Service Of Process For Divorce In Texas
There are six main steps in the divorce process in Texas: filing a petition for divorce; formally notifying the non-filing spouse of the divorce; agreeing to temporary orders; learning about assets and debts through discovery; negotiating a final settlement; and finalizing the divorce. This article will focus on the second step – formally notifying the non-filing spouse of the divorce. The process in which divorce documents are to be served are outlined in the Texas Family Code and the Texas Rules for Civil Procedure.
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Obtaining the Proper Documents
After filing a proper petition for divorce and retaining an attorney, the next step would be to formally notify the non-filing spouse of the divorce or properly serving the divorce documents to that spouse. This step is monumentally important in order for the rest of the divorce process to go smoothly.
When filing a divorce petition, the local district clerk will be able to provide a citation form (a one-paged document). That document should be attached to the very front of the petition. The citation form provides instructions of relevant deadlines and subsequent steps to the non-filing spouse. It is important to note that the state of Texas provides distinct forms depending on whether the spouse lives in the same county in which the petition is filed, or elsewhere. It is greatly important to indicate to the local district clerk the county in which the non-filing spouse lives.
Also, the clerk will provide, upon request, a copy of the Information for Service of Process document. This form will be completed with the information that would indicate the physical appearance and location of the non-filing spouse.
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Serving the Spouse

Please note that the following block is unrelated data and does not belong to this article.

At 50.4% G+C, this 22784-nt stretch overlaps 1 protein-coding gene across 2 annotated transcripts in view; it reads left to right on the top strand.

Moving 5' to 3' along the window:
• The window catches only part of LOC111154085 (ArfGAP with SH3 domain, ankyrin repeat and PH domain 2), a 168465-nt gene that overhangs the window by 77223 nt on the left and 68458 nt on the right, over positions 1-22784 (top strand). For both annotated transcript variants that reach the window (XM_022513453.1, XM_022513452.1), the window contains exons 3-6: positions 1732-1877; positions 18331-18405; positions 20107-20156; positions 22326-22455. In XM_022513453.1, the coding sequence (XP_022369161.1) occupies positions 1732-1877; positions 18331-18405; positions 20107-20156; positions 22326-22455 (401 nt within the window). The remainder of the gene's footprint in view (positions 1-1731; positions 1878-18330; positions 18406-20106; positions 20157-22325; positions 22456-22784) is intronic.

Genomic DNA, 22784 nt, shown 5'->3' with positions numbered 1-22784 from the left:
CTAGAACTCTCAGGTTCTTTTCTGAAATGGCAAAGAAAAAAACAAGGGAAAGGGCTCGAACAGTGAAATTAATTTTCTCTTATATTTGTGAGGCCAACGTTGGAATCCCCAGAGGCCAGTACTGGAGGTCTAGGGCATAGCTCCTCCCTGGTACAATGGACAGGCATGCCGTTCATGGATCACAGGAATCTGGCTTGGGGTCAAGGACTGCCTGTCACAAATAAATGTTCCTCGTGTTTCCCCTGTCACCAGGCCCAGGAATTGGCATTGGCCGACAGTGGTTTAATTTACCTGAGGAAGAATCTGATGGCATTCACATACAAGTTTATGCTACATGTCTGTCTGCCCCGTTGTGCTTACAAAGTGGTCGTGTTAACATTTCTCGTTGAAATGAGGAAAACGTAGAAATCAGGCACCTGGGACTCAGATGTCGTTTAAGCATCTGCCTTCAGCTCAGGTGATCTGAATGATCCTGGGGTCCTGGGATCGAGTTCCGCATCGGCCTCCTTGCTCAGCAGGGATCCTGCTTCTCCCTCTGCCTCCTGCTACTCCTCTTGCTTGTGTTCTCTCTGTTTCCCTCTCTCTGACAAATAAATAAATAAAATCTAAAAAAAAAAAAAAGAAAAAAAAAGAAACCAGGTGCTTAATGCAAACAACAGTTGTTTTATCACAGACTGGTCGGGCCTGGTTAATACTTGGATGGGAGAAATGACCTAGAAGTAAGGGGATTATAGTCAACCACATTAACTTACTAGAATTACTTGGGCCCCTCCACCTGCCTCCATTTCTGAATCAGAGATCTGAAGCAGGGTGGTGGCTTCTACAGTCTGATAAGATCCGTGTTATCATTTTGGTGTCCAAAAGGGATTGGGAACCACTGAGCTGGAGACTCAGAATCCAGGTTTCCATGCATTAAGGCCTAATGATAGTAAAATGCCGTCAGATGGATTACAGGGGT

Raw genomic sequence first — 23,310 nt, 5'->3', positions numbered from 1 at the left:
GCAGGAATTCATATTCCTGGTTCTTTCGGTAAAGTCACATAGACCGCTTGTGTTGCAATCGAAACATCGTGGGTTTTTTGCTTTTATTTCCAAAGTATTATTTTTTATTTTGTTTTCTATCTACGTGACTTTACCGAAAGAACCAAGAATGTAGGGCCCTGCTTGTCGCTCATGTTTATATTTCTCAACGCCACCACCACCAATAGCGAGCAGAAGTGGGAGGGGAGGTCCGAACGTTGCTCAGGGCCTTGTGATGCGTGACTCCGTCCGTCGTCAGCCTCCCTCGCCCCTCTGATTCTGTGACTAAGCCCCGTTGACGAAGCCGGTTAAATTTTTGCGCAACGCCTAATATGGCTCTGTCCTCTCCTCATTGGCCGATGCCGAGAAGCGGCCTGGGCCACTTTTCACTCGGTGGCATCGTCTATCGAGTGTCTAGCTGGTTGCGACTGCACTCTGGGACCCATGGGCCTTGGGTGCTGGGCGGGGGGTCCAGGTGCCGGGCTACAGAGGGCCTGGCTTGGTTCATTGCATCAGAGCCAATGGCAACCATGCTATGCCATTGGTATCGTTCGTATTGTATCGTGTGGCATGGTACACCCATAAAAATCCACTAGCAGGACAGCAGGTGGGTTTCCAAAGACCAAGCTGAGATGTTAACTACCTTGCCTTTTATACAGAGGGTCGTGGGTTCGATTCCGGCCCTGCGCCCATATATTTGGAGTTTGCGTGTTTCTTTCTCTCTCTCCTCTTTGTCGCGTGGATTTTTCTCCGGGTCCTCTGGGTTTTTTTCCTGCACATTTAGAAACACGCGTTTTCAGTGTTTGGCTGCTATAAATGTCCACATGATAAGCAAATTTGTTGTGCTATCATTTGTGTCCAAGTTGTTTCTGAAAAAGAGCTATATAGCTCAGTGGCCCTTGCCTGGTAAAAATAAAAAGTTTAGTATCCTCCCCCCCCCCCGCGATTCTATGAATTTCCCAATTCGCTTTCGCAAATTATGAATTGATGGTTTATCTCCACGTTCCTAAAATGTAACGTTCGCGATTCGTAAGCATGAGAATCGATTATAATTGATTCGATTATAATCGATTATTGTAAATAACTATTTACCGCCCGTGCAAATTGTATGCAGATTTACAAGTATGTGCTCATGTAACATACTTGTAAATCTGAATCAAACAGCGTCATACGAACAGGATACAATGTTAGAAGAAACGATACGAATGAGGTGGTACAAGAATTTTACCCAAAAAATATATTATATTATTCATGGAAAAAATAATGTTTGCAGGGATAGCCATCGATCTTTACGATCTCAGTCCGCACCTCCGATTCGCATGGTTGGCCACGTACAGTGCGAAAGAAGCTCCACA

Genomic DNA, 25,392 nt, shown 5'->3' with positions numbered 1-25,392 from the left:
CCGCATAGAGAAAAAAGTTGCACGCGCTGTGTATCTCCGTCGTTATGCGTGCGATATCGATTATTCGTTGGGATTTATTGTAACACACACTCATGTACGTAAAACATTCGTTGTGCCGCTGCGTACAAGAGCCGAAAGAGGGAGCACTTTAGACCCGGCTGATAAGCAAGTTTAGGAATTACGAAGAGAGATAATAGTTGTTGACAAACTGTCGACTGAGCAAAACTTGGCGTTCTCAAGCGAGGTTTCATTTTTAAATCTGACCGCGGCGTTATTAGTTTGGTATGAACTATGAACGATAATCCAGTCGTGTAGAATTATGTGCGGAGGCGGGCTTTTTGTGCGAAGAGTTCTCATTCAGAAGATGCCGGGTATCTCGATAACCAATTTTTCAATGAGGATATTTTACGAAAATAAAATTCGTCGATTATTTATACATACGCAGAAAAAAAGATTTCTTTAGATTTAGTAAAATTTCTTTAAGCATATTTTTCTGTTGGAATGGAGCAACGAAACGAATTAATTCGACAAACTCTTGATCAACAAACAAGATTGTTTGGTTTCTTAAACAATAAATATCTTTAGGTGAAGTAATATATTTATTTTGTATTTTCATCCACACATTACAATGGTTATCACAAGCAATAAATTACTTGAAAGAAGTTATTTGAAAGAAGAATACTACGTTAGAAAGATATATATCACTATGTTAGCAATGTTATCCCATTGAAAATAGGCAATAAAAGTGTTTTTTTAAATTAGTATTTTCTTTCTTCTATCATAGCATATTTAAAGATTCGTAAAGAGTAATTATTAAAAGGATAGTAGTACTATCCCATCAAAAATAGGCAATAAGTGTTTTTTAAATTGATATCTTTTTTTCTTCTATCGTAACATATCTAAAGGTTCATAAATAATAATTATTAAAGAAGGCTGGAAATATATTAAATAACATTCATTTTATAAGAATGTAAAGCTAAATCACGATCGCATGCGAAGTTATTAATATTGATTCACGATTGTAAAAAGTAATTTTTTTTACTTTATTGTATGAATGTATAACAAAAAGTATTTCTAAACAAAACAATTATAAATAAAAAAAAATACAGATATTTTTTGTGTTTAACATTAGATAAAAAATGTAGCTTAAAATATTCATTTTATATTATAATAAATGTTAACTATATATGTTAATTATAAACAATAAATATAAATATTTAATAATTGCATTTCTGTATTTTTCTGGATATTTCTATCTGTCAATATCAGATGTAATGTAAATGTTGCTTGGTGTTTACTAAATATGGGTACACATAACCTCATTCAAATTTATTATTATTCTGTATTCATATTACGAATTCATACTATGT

When all proper documents are gathered, it is then appropriate to present the documents (which include the citation and the Information for Service of Process form) to the sheriff. It is important to note that the location of the sheriff must be in the county in which the non-filing spouse resides.
It is then the duty of the sheriff to search for the non-filing spouse as by the information provided in the documents. Generally, the sheriff will then locate and present the non-filing spouse with the documents.
Upon service, the filing-spouse will receive a receipt in the mail declaring that the non-filing spouse has been served. This receipt should then be filed with the court.
What if the Non-filing Spouse is not Located?
There are situations in which the sheriff will be unable to locate the non-filing spouse for service. This scenario is common – oftentimes, the non-filing spouse will be aware of an oncoming divorce and will attempt to avoid it for as long as it is possible.
In this circumstance, the filing spouse will be able to file what is called a “special motion” with the court. The filing spouse will then be able to obtain special permission from the court to serve the spouse through other means. The judge will be able to provide the filing spouse the ability to serve the non-filing spouse through means of certified mail or even through public notice in the newspaper. Upon approval, the judge will likely issue the order instructing the non-filing spouse through what additional means service may occur.